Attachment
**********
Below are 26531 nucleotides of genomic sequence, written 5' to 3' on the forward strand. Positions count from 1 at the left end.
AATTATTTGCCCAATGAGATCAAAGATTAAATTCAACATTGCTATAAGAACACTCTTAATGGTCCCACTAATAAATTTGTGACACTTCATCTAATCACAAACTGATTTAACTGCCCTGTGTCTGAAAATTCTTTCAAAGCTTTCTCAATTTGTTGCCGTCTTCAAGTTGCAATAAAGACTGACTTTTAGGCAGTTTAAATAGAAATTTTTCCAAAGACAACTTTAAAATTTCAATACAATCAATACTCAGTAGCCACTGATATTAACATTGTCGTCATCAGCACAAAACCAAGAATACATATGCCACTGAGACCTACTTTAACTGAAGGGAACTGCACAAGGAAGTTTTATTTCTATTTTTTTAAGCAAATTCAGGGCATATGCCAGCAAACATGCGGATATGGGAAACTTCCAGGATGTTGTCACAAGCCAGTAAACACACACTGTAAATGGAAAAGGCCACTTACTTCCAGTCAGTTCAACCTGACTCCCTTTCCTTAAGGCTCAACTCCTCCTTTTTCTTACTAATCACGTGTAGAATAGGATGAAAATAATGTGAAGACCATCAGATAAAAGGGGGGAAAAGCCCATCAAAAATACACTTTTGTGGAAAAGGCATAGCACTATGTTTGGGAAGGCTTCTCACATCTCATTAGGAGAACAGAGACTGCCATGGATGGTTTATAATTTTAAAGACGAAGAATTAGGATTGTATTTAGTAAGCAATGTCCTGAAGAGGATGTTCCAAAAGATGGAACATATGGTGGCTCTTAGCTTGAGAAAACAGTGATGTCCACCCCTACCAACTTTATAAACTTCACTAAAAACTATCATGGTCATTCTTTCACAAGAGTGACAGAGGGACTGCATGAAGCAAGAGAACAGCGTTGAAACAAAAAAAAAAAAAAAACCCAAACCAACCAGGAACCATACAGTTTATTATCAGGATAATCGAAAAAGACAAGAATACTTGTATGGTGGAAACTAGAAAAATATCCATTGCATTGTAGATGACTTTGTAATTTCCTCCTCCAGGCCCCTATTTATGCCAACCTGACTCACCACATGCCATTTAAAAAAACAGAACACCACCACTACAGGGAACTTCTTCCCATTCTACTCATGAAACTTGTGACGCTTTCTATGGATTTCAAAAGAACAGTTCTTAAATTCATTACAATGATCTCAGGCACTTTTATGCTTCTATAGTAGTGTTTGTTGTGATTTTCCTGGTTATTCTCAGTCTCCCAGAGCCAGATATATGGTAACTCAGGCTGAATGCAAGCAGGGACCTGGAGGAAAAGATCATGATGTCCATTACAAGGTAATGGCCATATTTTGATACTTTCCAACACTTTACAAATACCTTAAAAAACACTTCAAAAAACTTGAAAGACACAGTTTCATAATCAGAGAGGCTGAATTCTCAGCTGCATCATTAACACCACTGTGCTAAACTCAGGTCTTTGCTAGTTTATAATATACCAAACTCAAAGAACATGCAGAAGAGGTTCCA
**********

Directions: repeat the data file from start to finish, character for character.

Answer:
Below are 26531 nucleotides of genomic sequence, written 5' to 3' on the forward strand. Positions count from 1 at the left end.
AATTATTTGCCCAATGAGATCAAAGATTAAATTCAACATTGCTATAAGAACACTCTTAATGGTCCCACTAATAAATTTGTGACACTTCATCTAATCACAAACTGATTTAACTGCCCTGTGTCTGAAAATTCTTTCAAAGCTTTCTCAATTTGTTGCCGTCTTCAAGTTGCAATAAAGACTGACTTTTAGGCAGTTTAAATAGAAATTTTTCCAAAGACAACTTTAAAATTTCAATACAATCAATACTCAGTAGCCACTGATATTAACATTGTCGTCATCAGCACAAAACCAAGAATACATATGCCACTGAGACCTACTTTAACTGAAGGGAACTGCACAAGGAAGTTTTATTTCTATTTTTTTAAGCAAATTCAGGGCATATGCCAGCAAACATGCGGATATGGGAAACTTCCAGGATGTTGTCACAAGCCAGTAAACACACACTGTAAATGGAAAAGGCCACTTACTTCCAGTCAGTTCAACCTGACTCCCTTTCCTTAAGGCTCAACTCCTCCTTTTTCTTACTAATCACGTGTAGAATAGGATGAAAATAATGTGAAGACCATCAGATAAAAGGGGGGAAAAGCCCATCAAAAATACACTTTTGTGGAAAAGGCATAGCACTATGTTTGGGAAGGCTTCTCACATCTCATTAGGAGAACAGAGACTGCCATGGATGGTTTATAATTTTAAAGACGAAGAATTAGGATTGTATTTAGTAAGCAATGTCCTGAAGAGGATGTTCCAAAAGATGGAACATATGGTGGCTCTTAGCTTGAGAAAACAGTGATGTCCACCCCTACCAACTTTATAAACTTCACTAAAAACTATCATGGTCATTCTTTCACAAGAGTGACAGAGGGACTGCATGAAGCAAGAGAACAGCGTTGAAACAAAAAAAAAAAAAAAACCCAAACCAACCAGGAACCATACAGTTTATTATCAGGATAATCGAAAAAGACAAGAATACTTGTATGGTGGAAACTAGAAAAATATCCATTGCATTGTAGATGACTTTGTAATTTCCTCCTCCAGGCCCCTATTTATGCCAACCTGACTCACCACATGCCATTTAAAAAAACAGAACACCACCACTACAGGGAACTTCTTCCCATTCTACTCATGAAACTTGTGACGCTTTCTATGGATTTCAAAAGAACAGTTCTTAAATTCATTACAATGATCTCAGGCACTTTTATGCTTCTATAGTAGTGTTTGTTGTGATTTTCCTGGTTATTCTCAGTCTCCCAGAGCCAGATATATGGTAACTCAGGCTGAATGCAAGCAGGGACCTGGAGGAAAAGATCATGATGTCCATTACAAGGTAATGGCCATATTTTGATACTTTCCAACACTTTACAAATACCTTAAAAAACACTTCAAAAAACTTGAAAGACACAGTTTCATAATCAGAGAGGCTGAATTCTCAGCTGCATCATTAACACCACTGTGCTAAACTCAGGTCTTTGCTAGTTTATAATATACCAAACTCAAAGAACATGCAGAAGAGGTTCCA